This approach can also be used during the annual performance review.  To ensure that employees are prepared to talk about their own performance, supervisors can schedule the performance review ahead of time and ask each employee to prepare for the meeting by considering his or her own performance and results and by setting work goals and developmental plans.  To ensure more two-way communication, the supervisor or team member can invite employee input and provide feedback and ratings at the end of the discussion.

This probing approach can be easily transferred to all types of performance discussions—day-to-day feedback, periodic “semi-formal” reviews, and even the annual event.  Most people are aware of what they do well at work and what they need to improve and, if given the opportunity, they will identify their areas of strength and also constructively criticize their own performance while making plans for improvement.  If they don’t, supervisors and team members can propose ideas for improvement later in the discussion.

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An Exercise in Upward Communication

“Constructive criticism” is a phrase commonly associated with performance management, and many supervisors struggle to find a way to tell employees that they are performing a job responsibility poorly and need a different approach, a training course or something else.  Unfortunately, many employees feel personally criticized and become defensive.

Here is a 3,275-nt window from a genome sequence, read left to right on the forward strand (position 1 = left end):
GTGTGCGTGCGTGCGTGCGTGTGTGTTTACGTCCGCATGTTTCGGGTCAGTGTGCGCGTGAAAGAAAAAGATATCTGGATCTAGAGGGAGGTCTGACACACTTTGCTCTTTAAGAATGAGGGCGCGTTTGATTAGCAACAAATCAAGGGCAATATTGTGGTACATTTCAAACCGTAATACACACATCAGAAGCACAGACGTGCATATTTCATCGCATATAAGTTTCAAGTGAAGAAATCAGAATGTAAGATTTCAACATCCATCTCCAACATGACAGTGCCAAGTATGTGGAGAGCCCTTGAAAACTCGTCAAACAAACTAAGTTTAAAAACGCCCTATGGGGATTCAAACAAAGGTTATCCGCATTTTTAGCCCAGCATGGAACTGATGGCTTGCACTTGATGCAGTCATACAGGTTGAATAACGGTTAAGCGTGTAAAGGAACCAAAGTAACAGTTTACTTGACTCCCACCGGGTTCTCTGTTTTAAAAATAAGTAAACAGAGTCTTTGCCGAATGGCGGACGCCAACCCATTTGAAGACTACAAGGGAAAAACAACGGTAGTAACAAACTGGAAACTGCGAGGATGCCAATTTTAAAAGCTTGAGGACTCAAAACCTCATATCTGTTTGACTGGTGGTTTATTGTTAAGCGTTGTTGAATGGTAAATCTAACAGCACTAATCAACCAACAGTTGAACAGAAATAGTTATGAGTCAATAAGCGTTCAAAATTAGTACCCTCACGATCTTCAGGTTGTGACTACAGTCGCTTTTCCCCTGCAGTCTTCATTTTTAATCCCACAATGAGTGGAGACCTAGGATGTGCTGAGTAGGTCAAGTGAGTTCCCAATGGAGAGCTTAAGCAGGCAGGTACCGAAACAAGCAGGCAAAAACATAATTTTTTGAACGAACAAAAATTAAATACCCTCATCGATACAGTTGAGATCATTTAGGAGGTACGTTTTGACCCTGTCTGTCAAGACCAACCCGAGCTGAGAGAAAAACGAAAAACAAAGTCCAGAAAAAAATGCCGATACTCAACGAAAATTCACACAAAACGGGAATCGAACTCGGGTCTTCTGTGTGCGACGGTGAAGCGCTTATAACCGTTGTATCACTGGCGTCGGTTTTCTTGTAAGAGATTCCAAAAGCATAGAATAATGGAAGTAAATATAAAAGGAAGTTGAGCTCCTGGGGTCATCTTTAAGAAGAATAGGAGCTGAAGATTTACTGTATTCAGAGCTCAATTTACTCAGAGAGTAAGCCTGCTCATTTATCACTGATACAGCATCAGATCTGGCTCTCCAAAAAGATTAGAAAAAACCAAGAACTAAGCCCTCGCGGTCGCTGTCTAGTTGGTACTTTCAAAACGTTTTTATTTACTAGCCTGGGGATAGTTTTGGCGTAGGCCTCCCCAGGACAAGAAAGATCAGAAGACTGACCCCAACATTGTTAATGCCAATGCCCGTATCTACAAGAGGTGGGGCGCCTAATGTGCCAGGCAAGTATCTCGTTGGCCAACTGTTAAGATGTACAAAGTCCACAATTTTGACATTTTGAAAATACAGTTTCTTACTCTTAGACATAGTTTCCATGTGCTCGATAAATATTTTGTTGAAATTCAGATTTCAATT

The Initiate-Listen-Focus-Probe-Plan technique below provides a powerful tool to avoid such defensiveness.  Try the following exercise with one of your employees or co-workers.  This is not a performance review; it’s just a job-related discussion.  Begin with a general question about his or her performance.

Initiate:  “How would you rate your performance during the last six months?” or “How do you feel about your performance during the last quarter?”

If you get a general response like, “Fine,” or “Pretty good,” or “8 on a 10-point scale,” follow up with a more focused question.  “What in particular comes to mind?” or “What have you been particularly pleased with?”  Your objective is to discuss a positive topic raised by the other person.

Focus:  “You mentioned that you were particularly satisfied with….  Let’s talk further about that aspect of your job.”

How Probe:  “How did you approach…?” or “What method did you use?”

Why Probe:  “How did you happen to choose that approach?” or “What was your rationale for that method?”

Results Probe:  “How has it worked out for you?” or “What results have you achieved?”

Plan:  “Knowing what you know now, what would you have done differently?” or “What changes would you make if you worked on this again?”

In hundreds of training courses, about 80% of the people questioned in this way have made specific suggestions to improve their performance in a part of their job that they feel they have done well.  Furthermore, when asked about aspects of job performance to improve, they also set specific plans.  Even more encouraging, after the training, supervisors and team members report more relaxed and positive two-way communication in both “semi-formal” and formal performance discussions.

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2006 Winston J. Brill & Associates. All rights reserved.